Hallmark has just released its new line of Keepsake Ornaments for 2018. Here's a sample of Sci-Fi/Fantasy/Comic ornaments being offered:
Source: Hollywood Reporter
Comic artist Steve Ditko, who Co-created Marvel's Spiderman and Doctor Strange, died on June 29, 2018, at the age of 90. No reason has yet been given over the cause of his death.
In 1961, Ditko and Lee created Spider-Man. Lee, the editor-in-chief at Marvel Comics, gave Ditko the assignment after he wasn't satisfied with Jack Kirby's take on the idea of a teen superhero with spider powers. The look of Spider-Man — the costume, the web-shooters, the red and blue design — all came from Ditko. Spider-Man first appeared in Amazing Fantasy No. 15. The comic was an unexpected hit, and the character was spun off into The Amazing Spider-Man. Ditko helped create such classic Spider-Man characters as Doctor Octopus, Sandman, the Lizard and Green Goblin. Starting with issue No. 25, Ditko received a plot credit in addition to his artist credit. Ditko's run ended with issue No. 38.
In 1963, Ditko created the surreal and psychedelic hero Doctor Strange. The character debuted in Strange Tales No. 110, and Ditko continued on the comic through issue No. 146, cover dated July 1966.
He returned to Marvel in 1979, where he worked on Machine Man and the Micronauts, and he continued working for them as a freelancer in the 1990s. Among his last creations was Squirrel Girl in 1992, who has become a cult favorite in recent years.
Stephen J. Ditko was born in Johnstown, Pennsylvania, on Nov. 2, 1927. His father worked at a steel mill and his mother was a homemaker. He developed an interest in comics from his father, who loved Prince Valiant, and from the characters Batman and The Spirit, which both debuted as he entered his teens.
After graduating high school, Ditko served in the army in post-war Germany, drawing for a military paper. Once discharged, he moved to New York City in 1950 and studied under Batman artist Jerry Robinson at the Cartoonists and Illustrators School (later the School of Visual Arts).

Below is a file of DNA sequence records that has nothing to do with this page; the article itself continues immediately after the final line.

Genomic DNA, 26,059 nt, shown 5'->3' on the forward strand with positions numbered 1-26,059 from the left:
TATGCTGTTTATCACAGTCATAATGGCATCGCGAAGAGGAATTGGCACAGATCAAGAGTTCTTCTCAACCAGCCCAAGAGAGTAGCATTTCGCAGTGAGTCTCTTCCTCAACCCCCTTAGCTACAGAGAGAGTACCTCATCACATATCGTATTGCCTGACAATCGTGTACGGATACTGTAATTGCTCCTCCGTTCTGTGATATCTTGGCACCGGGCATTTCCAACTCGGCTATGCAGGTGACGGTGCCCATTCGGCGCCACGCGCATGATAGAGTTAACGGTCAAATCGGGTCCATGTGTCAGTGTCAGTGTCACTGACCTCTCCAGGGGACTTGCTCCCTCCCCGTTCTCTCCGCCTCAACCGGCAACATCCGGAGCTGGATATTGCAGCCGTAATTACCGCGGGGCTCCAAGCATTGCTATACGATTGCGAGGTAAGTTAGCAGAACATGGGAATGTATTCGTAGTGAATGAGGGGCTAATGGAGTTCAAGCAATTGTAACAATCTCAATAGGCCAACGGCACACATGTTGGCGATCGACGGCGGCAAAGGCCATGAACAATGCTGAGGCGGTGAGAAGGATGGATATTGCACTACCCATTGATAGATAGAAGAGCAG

By 1953, Ditko was getting work as a professional comics artist, including at the studio of Captain America creators Joe Simon and Jack Kirby. Ditko came down with tuberculosis in 1954 and spent the next year recovering in Johnstown. He began drawing for Marvel Comics forerunner Atlas Comics in 1955. He had a successful collaboration with Stan Lee at first, as the pair worked on a number of science fiction stories together.
Ditko is survived by his brother and a nephew. He is believed never to have married.
BOOM! Comics has acquired the license from Dark Horse to produce comics based on the Firefly Universe. The ongoing series will focus on the Unification War, and explore the backstory of the Serenity crew.
Fans will get to learn about Malcolm Reynolds and Zoe Alleyne Washburne, and their experiences in the war as the duo fought for the losing side. Fans will also be introduced to new characters and planets.“Our story will reveal key experiences for Mal and Zoe during the Unification War that you’ve never seen before," Greg Pak said, the comic's writer.
"And we’ll introduce entirely new corners of the star system with characters, organizations, and subcultures that are absolutely true to all the world-building you know but absolutely brand-new at the same time."
Dan McDaid will be handling the art and Joss Whedon, who created the original TV series, will serve as a consultant on the comic.
BOOM! will also be releasing Firefly Legacy Edition collections, which will collect previously published Firefly comics from Dark Horse Comics. Firefly #1 will be released this year in November.
Authors will be credited in their articles.
The Rhode Island Science Fiction Club